Between Expulsion and “Forced Settlement”
In spite of intensive persecution, small groups of refugees remained in the several regions of Western Europe. Because they were not welcomed in many places, but had no other place of refuge to go to, many were forced to hide in the woods and earn their living as moving traders and workmen. This way, the different regions of refuge became a home for certain groups after all, and various people of descendants of the Roma slaves formed in the several countries and regions of Europe, like the “manush” in France, the “gitanos” in Spain or the “Cinti” in the German-speaking countries.
The governmental policy towards them remained contradictory for a long time: On the one hand, edicts kept coming up that forbid the Cintis and other groups to move into cities and municipalities. On the other hand, the authorities criticized the “nomadic lifestyle”, to which the whole ethnic group was forced to by the edicts in the first place, and demanded that the “gypsies should be forced to settle”. To those infamous measures belong the decrees of Empress Maria Theresa of Austria and Hungary in the second half of the 18th century. For the Empress, “forced settlement” did not just mean the permission of residence. She forbid the Roma in Hungary to use their language, allowed only few marriages between Roma and ordered that Roma children should be removed by force from their parents to be adopted by Hungarian parents instead. The aim of these measures was the forced assimilation of the independent Roma.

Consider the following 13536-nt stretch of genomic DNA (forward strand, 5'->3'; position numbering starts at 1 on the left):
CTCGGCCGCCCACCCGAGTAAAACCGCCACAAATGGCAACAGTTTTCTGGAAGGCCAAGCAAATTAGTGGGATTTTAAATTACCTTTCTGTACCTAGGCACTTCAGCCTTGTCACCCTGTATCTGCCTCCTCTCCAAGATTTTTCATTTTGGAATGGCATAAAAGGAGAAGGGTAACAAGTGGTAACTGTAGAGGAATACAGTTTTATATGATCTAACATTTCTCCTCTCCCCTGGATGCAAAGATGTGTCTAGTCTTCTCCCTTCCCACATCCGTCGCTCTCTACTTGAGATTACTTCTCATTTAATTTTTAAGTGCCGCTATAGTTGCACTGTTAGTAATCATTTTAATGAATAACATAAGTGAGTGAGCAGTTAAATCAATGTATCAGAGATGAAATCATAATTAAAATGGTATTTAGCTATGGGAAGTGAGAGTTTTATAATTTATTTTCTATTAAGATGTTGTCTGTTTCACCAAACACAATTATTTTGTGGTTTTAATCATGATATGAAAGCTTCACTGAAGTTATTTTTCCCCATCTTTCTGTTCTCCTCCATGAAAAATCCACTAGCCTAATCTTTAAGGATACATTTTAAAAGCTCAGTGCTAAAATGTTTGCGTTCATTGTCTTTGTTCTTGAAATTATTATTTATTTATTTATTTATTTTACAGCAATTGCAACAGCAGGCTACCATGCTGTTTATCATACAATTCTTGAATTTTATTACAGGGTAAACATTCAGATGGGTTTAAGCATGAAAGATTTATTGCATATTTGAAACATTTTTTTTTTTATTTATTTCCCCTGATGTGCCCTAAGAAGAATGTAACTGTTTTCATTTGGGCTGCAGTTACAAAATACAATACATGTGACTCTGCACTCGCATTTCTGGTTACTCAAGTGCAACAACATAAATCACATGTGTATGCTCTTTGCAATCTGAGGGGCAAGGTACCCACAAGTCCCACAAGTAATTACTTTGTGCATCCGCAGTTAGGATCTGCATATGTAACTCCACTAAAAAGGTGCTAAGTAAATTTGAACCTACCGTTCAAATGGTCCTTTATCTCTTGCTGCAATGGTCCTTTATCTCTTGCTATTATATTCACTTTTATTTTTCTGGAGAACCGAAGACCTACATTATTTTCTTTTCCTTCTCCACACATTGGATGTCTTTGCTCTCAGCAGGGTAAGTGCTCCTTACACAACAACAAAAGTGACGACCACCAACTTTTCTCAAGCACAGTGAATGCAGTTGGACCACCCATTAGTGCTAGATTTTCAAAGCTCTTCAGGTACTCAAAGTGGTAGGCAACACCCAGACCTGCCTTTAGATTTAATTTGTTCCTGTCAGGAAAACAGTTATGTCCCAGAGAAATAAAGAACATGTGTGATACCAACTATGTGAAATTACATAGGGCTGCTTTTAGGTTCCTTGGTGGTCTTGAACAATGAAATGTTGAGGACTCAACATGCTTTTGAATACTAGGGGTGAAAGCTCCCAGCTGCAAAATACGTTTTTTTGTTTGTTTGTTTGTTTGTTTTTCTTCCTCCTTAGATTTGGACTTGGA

In many regions of Germany, Maria Theresia’s “Gypsy Policy” was copied in the 18th and 19th century. For the Roma, this meant that every attempt of settlement now included the danger of being separated from their children and give up their language and family structures. The descendants of those who sought refuge from serfdom did not find peace.